Everyone wants to help a friend and members of the media are no different.
If you’re cozy with certain journalists, you might get a call returned faster or your story idea forwarded to the right person.
I spent over a decade working side-by-side with journalists at NBC and CBS, but you don’t need to be inside the media to curry favor. You can also develop relationships by seeking outside interests.
Look for Networking Opportunites
First off, you need to be genuine about what I’m going to say. Journalists are smart and can read through a fake quickly so if this is not something you’re interested in, don’t show up for the sake of meeting media people. However, if you do love these types of networking events, they can easily work to your advantage.
Affinity organizations like the National Association of Hispanic Journalists, National Association of Asian Journalists and the National Association of Black Journalists provide many personal opportunities to network with journalists.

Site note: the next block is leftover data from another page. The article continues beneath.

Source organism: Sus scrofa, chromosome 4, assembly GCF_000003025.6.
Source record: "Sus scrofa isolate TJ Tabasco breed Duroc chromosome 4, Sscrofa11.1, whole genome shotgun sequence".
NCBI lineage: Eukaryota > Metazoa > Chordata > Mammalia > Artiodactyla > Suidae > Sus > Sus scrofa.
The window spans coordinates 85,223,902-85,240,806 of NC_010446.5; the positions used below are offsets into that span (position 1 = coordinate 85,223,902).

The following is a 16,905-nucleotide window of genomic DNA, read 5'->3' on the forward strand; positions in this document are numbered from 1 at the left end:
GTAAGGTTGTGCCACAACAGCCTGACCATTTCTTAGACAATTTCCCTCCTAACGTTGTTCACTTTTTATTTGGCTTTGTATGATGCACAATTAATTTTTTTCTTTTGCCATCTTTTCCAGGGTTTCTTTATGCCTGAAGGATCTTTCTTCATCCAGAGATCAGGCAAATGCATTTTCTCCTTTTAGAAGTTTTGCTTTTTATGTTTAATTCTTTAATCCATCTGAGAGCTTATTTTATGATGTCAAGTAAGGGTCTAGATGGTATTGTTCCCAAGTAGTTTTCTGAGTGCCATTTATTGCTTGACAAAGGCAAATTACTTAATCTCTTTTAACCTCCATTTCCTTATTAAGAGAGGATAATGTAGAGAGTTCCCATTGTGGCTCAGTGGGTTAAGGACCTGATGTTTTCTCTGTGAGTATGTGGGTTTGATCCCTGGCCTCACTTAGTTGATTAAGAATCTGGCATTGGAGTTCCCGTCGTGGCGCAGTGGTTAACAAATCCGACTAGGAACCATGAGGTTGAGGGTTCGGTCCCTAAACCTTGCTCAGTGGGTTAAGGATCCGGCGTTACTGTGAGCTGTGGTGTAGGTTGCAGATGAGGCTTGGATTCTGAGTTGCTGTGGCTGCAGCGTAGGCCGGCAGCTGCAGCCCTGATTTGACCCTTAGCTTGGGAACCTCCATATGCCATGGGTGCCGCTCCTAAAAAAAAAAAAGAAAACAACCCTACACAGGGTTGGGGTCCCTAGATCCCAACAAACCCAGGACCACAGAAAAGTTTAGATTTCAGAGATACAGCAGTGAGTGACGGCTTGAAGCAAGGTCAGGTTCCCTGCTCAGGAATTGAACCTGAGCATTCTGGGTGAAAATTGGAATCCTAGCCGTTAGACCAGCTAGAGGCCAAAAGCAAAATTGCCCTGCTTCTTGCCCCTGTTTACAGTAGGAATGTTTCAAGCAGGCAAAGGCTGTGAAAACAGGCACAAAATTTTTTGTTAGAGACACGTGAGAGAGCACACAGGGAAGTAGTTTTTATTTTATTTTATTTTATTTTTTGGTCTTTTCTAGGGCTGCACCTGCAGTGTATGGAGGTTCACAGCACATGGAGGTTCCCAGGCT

Those summer conferences allow journalists to socialize and network together while their nighttime events are filled with booze and parties. You don’t need to hold a press card to attend one of these conferences. If you pay the fees, you are welcomed inside.
Many cities also have their own local media mixers.
When I worked for a TV station in Phoenix, I belonged to an organization called the Arizona Latino Media Association or ALMA. The group frequently held social events at bars and restaurants where Hispanic journalists and PR executives mingled. Mediabistro also hosts networking events where journalists hang out together.
Just don’t be fake with your agenda. If you are there to network with people – or even to sell your business – be transparent because no one wants to hang out with the guy who is holding a secret. And don’t forget, these professionals are paid to uncover secrets, so you won’t last very long if you take that approach.
Mark Macias is a former Executive Producer with WNBC, Senior Producer with WCBS and Special Projects Producer with NBC. He’s also the author of the communications book, Beat the Press: Your Guide to Managing the Media. Macias now consults small and large businesses on how to get publicity. You can read more on his firm at MaciasPR.